Find out if a local attraction has an annual pass. There are a few places near us that have annual passes at a reasonable price (eg equal to entry twice in one year) that have indoor and outdoor play areas, plus either museums/animals etc. We got an annual pass and just pop along for an hour or two to use the park/soft play/feed the ducks etc.

ICutMyFootOnOccamsRazor Mon 02-Jul-12 12:42:00

I bought an old set of small drawers from a junk shop and DS helped me paint them bright colours. LIke Filly, we use them to collect craft supplies throughout the year - either things that come into the pound shop or things like feathers, stones, shells, leaves etc that we find while we're out and about. DS calls them his 'Mr Maker Drawers' and he LOVES getting them out and making random things.

One day a week I clear my calendar (wahm) and let DS choose what we do - usually a walk in the forest, or pirates and a picnic in the garden, or a morning at the park - nothing we have to pay for! Scavenger hunts in the garden are also a huge hit.

mumnosbest Mon 02-Jul-12 12:47:58

Making obstacle courses in the garden, eg balance along the skipping rope, 10 jumps on the trampoline, in and out the swings, throw a ball into the plant pot, jump from hoop to hoop... The kids use my phone to time themselves.

Treasure hunts for ds wo can read or 'arrows' for dd who can't. We chalk arrows around the garden for her to follow. The kids then love washing the all away to play again.

Mini sports day with friends kids: beanbags, egg n spoon, hopping races etc.

Sandwich and cake baking followed by a picnic to eat them all

Bella2010star Mon 02-Jul-12 12:57:34

I think being organised is the best idea. First of all I get all the "what's on" magazines and look for inspiration for free fun days in the local area. These are usually in libraries or art galleries. I use websites to also search for activities that are going on then put them all in our diary. We mostly like doing craft activities though. Should anyone need inspiration for the holidays please look at my blog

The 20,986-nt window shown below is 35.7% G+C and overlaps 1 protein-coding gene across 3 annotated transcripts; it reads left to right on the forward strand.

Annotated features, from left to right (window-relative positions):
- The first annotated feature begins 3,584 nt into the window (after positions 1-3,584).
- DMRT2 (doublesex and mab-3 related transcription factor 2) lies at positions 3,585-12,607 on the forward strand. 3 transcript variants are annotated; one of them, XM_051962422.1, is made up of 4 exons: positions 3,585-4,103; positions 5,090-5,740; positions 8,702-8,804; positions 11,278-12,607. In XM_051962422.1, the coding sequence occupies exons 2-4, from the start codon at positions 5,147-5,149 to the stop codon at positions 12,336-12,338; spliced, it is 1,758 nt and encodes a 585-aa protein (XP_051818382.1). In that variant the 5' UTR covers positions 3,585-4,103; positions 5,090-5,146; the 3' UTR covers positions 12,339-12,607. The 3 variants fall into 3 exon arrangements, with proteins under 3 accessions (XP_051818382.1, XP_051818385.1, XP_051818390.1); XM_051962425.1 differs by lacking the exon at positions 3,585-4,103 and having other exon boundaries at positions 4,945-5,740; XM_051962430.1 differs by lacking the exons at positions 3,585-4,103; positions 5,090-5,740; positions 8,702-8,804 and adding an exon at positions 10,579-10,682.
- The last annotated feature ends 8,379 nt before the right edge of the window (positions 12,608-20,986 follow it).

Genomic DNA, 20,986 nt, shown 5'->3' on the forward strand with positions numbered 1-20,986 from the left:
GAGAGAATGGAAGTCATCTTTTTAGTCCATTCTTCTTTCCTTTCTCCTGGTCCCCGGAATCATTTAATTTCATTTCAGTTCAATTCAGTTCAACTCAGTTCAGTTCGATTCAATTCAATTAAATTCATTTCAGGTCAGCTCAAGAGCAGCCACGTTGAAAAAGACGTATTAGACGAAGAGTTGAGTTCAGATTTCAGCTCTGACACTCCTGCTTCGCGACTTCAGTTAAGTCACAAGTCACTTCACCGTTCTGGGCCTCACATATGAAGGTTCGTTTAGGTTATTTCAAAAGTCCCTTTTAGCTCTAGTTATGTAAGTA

There are loads of craft ideas and activities to explore!

CuppaTeaJanice Mon 02-Jul-12 13:02:06

You can't beat a good old welly walk! We dress up as pirates and sail our galleon (a mild-mannered Honda Jazz) across the seven seas to an undiscovered island (the woods at the top of the town) and starting at the mouth of the wild river (a tinkling stream about 4 inches deep) our brave crew of swashbuckling pirates invades the unknown lands.
We traverse the treacherous rapids, collecting precious treasure (pine cones, stones, feathers) and recording the terrain for future explorers (taking photos with our Fisher Price camera). Sometimes we come across an island native (dogwalker) and have to hide until the danger has passed, or a savage beast (a Yorkshire terrier last time iirc) so we stand our guard with our golden cutlasses (sticks) until it retreats in terror (not really, we aren't in the habit of scaring small dogs!). After a while we reach our nirvana, the promised land which generations of pirates before us have talked of but nobody has found. A magical silver waterfall (more of a dribbling ghyll really, but it is beautiful if you ignore the discarded carrier bags and visible pipework left by the water company), cascading into a pool filled with priceless jewels. We sit on it's banks, devouring our feast (sandwiches) before heading back to the coast, and our galleon, with joy in our hearts, treasure in our pockets and soggy socks on our feet!! grin

cocolepew Mon 02-Jul-12 13:04:56

Open the foor show them out and let them use their own imagination.